This article was originally published on Footsteps on April 17, 2016.
Nagsasa Cove gave me an opportunity to be alone when what I wanted was a companion to share wonderful moments with in this breathtaking place. Little did I know that everything I needed for an unforgettable experience was already there, just waiting to unfold.
Blister In The Sun
Funny how the most wonderful things happen when you least expect them.
“And then one day, I got over him!” (Angela Chase, My So-Called Life)
I went to Nagsasa Cove with seven other people last February—my mother, my mother’s friend, four of my mother’s friend’s relatives, and my mother’s friend’s daughter’s classmate.
Our ages range between 11 and 62. As I didn’t really know any of them (except my mom), I figured I won’t get to have deep, meaningful conversations, which I loved having every time I visit a beach. That’s why I wasn’t expecting much from this trip aside from being by the beach yet again.
I love the beach. I feel at home whenever I’m near the shore. The ocean always takes me back—back to when all I ever wanted was what I already have. Do you know that feeling? When you’re surrounded by an infinite blue, tall mountains, countless grains of sand, and strangers in bliss, you can’t help but feel like everything you want is already yours, like the possibilities of life are simply endless. You can’t help but feel contentment. You can’t help but be in the moment, completely overtaken with gratitude. And boy did the ocean reward me with that state of mind.
“There’s a light that you give me when I’m in shadow. There’s a feeling within me, an everglow.”
Our first stop was Capones Island. Only three of us went down the boat to take a closer look at the island. Imagine that. They didn’t even go down! I was a bit pissed because that means I only have a few minutes to enjoy here when I was expecting to have at least an hour.
I didn’t get to see the Capones Lighthouse, which I was excited about. Our boatmen said it’s on the other side of the island and it’s dangerous to go there. I’m not sure, but I have a feeling they’re just saying that because they’re being lazy. I could walk no matter how long to reach it, but I didn’t have a choice to stay, so that’s the end of it.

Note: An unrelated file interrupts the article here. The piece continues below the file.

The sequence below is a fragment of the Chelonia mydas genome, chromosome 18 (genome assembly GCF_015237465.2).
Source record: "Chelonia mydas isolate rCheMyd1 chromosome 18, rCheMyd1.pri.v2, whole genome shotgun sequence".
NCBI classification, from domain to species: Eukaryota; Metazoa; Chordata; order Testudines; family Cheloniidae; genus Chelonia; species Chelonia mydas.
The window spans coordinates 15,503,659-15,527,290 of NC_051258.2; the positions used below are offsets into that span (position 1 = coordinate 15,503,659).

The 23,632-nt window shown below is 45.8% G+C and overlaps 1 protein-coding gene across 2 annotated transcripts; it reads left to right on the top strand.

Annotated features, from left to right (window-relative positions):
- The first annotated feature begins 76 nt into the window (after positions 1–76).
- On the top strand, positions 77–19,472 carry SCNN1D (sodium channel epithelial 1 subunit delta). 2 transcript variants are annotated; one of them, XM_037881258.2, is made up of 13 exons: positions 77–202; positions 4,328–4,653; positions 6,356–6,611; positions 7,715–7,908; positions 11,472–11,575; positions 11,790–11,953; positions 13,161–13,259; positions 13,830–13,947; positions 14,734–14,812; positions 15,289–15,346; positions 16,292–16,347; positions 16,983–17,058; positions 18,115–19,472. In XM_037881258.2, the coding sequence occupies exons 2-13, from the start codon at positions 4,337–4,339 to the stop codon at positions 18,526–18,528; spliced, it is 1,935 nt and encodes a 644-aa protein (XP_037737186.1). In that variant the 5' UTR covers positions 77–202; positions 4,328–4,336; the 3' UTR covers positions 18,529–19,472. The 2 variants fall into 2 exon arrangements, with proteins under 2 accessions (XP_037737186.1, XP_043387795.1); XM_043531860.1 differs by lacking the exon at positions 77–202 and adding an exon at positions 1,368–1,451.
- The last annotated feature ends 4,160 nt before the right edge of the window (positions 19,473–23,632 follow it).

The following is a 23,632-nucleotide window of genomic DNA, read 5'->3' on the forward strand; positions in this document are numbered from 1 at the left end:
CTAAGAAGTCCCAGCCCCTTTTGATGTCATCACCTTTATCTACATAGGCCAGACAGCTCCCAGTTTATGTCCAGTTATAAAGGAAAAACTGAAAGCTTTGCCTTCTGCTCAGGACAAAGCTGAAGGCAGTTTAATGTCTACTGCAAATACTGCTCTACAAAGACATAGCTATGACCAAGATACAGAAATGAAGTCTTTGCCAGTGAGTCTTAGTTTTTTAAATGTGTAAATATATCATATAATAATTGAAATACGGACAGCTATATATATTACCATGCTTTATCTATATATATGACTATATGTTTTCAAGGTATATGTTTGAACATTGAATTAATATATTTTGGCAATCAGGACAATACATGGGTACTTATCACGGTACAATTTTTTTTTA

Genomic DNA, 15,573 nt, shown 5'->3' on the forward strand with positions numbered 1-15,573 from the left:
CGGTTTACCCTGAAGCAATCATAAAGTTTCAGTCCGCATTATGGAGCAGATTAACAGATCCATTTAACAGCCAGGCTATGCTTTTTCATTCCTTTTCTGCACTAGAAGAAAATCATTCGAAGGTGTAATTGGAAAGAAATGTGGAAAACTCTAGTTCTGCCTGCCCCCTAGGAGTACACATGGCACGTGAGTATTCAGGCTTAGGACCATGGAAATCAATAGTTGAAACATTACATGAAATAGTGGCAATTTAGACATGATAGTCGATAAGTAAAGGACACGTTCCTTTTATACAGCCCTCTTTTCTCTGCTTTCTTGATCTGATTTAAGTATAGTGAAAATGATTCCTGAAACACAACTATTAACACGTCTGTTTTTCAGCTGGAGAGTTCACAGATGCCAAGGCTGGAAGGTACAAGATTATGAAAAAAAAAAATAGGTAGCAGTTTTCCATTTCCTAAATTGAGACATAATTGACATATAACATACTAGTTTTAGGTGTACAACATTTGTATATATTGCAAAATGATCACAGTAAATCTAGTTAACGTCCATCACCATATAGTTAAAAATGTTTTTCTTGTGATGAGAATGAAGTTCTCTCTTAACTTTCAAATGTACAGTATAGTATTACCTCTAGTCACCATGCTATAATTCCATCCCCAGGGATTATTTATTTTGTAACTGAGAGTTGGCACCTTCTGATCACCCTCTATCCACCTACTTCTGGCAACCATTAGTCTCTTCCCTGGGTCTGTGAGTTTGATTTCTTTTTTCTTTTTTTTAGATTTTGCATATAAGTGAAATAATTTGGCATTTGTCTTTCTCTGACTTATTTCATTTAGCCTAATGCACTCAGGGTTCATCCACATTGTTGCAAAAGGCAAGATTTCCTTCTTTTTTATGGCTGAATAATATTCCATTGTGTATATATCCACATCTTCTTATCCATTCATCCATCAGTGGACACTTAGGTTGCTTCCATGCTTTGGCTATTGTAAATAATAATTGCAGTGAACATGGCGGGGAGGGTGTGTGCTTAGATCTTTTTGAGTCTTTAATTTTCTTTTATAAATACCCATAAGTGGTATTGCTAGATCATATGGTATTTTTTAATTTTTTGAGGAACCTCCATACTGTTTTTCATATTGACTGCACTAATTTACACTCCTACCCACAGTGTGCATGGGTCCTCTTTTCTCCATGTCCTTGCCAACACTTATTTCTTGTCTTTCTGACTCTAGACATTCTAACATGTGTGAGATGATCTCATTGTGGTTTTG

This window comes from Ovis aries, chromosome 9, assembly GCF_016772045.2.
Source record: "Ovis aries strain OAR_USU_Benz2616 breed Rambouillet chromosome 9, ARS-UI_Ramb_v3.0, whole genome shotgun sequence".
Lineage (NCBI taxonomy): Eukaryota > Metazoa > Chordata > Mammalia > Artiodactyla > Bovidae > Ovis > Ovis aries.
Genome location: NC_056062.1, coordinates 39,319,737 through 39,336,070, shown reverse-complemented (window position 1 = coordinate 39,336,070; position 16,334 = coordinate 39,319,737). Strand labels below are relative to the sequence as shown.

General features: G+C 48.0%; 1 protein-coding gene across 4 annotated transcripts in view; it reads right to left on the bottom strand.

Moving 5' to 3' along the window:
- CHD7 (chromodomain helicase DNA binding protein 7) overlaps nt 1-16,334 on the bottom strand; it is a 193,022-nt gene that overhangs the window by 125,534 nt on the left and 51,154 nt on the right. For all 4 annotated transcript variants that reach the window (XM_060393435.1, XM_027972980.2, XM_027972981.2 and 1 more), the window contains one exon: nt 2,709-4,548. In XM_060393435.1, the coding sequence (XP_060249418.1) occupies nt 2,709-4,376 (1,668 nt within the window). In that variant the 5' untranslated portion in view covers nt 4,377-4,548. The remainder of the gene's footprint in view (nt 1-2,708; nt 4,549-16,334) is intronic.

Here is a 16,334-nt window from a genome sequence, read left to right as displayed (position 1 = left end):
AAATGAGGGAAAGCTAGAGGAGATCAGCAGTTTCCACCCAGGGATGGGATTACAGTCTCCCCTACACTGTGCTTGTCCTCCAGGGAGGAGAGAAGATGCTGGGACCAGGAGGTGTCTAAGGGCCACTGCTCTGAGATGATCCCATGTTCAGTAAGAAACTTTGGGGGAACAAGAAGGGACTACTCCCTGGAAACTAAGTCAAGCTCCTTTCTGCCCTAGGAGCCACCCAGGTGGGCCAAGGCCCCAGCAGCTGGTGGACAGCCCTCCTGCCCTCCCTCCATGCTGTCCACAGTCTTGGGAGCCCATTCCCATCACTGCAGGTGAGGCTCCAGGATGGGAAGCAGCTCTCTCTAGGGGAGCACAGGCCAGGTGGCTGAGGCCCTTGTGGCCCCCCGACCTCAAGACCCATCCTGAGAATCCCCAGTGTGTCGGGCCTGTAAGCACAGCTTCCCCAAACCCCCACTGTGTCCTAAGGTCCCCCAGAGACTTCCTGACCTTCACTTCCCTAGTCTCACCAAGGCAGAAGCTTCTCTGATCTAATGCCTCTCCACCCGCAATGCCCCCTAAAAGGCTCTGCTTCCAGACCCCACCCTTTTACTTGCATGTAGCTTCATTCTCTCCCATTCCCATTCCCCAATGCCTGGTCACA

To my delight, I did get to see little stones assembled to form a circle reminiscent of the Stonehenge.
We then spent another hour in the middle of the ocean to reach Nagsasa Cove. It was a delightful hour. The ocean was as blue as what blue looks like in my dreams. The rock formations we saw were magnificent, like nothing I’ve ever seen before. I can’t help but remember the rock formations in El Nido, but the ones in Zambales were a bit darker and silkier than those.
Since I just got back from Boracay 10 days ago, I didn’t expect much from the sands of Nagsasa. It was gray-ish, but almost as fine as the sands in Boracay, so I was happy about that. The sun was harsh, so we hurriedly settled at a cottage and had lunch. In a few minutes, I was already swimming.
One of my companions was an 11 year old boy. Of course, he was full of energy. His humor was sometimes on point, sometimes off. Either way, he allowed me to be freer and have more fun. It was a blast to see him have the time of his life when I allowed him to use my action cam. At one point, he went underwater and took a selfie while the camera was above water, so we had a good laugh out of that.
We also interacted with some vendors who approached us to sell souvenirs. We bought some key chains and a cellphone holder made of bamboo that somewhat enhances the sound quality of your phone when you place it there. They said they cross the mountains every day (from Subic to Zambales) just to earn a living. The sacrifice of these vendors just to provide for their families is inspiring. What’s even more riveting was that you won’t sense the slightest hint of exhaustion or loneliness in their faces. For some reason, they are happy and content with what they’re doing. There’s even a sense of pride for how much they can give, never thinking that they only have very little to give.
Up & Up
“How come people suffer? How come people part? How come people struggle? How come people break your heart?”
Although there was no cellular signal and all we had was ourselves and the cove, the day went by pretty quickly. It was fun to watch each other interact while I also did some interactions myself. The oldies played tong-its as I swam with the kiddies. The oldies were already preparing to go to sleep as I climbed the view deck with the kiddies.
Obviously, the view when you’re elevated by a few feet was absolutely breathtaking. It’s my first time to visit a cove, so I was really happy about how perfect it is. You can also see the mountains past the cove.